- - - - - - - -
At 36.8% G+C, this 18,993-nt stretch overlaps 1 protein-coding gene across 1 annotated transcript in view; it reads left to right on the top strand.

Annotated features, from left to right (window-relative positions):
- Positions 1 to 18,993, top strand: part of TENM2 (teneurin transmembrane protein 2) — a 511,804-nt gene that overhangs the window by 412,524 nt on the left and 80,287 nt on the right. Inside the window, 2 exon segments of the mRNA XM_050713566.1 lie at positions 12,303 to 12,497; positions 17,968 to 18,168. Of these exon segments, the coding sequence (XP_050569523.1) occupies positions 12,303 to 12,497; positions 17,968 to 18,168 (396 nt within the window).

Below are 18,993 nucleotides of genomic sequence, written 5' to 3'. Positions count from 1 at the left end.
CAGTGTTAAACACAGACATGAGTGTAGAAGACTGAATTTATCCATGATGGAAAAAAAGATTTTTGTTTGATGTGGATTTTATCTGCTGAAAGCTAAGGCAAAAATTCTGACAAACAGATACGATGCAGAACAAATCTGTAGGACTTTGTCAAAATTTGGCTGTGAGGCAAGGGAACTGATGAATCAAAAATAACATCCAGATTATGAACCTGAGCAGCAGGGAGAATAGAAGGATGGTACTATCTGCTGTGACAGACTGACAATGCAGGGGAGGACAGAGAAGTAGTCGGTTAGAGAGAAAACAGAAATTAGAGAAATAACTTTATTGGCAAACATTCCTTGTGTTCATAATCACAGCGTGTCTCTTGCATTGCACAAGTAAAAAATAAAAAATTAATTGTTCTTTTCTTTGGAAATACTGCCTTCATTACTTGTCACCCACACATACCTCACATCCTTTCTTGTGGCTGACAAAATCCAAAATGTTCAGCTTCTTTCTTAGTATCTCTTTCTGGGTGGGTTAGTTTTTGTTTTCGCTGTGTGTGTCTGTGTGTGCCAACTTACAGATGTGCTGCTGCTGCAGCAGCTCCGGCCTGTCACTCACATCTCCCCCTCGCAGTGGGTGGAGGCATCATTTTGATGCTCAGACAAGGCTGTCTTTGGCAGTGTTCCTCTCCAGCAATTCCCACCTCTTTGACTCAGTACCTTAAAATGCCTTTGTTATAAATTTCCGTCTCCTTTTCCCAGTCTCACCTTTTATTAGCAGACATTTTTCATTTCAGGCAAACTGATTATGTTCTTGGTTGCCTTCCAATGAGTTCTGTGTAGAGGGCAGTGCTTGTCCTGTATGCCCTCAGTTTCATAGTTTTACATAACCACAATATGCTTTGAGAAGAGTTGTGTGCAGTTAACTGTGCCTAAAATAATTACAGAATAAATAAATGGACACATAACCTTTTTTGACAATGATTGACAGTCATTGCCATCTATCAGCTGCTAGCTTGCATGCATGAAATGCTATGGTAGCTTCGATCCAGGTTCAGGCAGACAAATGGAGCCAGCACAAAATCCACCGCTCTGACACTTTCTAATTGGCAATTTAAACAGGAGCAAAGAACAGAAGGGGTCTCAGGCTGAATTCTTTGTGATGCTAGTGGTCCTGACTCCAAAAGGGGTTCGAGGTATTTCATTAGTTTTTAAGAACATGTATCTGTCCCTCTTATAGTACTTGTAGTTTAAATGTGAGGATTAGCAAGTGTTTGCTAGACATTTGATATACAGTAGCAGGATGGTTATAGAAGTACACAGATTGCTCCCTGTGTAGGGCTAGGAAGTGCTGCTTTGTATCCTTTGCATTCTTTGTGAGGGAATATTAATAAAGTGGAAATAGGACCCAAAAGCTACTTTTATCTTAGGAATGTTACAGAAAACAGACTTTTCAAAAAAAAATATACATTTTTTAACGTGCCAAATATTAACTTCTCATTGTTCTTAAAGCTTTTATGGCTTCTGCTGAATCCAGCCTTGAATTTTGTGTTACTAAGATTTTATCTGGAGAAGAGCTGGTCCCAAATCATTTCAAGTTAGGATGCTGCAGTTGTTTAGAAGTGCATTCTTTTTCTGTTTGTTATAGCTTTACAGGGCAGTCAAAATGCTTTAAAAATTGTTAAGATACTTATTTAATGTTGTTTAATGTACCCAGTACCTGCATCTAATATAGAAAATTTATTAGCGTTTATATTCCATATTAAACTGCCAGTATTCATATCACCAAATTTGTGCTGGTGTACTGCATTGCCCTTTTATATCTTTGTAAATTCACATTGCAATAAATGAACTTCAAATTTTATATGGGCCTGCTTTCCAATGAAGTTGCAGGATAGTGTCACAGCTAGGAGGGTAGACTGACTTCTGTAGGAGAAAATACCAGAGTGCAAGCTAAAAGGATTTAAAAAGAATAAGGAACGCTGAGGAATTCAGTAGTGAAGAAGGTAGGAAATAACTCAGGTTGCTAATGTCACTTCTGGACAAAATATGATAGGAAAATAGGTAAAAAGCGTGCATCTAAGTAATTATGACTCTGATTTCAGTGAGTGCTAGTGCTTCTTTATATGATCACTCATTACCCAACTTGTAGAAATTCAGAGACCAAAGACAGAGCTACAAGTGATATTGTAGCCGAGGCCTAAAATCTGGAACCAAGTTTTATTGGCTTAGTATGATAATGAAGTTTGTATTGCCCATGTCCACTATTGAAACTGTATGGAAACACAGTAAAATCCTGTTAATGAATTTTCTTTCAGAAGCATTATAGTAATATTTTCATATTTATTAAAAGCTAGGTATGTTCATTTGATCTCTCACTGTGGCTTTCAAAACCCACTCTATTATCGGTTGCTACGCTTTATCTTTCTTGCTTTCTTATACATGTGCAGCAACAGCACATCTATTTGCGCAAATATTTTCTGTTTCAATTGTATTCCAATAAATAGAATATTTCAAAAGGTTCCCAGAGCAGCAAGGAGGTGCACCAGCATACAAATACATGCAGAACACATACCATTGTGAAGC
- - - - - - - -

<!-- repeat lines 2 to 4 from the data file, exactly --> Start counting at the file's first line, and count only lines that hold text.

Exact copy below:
Annotated features, from left to right (window-relative positions):
- Positions 1 to 18,993, top strand: part of TENM2 (teneurin transmembrane protein 2) — a 511,804-nt gene that overhangs the window by 412,524 nt on the left and 80,287 nt on the right. Inside the window, 2 exon segments of the mRNA XM_050713566.1 lie at positions 12,303 to 12,497; positions 17,968 to 18,168. Of these exon segments, the coding sequence (XP_050569523.1) occupies positions 12,303 to 12,497; positions 17,968 to 18,168 (396 nt within the window).

Below are 18,993 nucleotides of genomic sequence, written 5' to 3'. Positions count from 1 at the left end.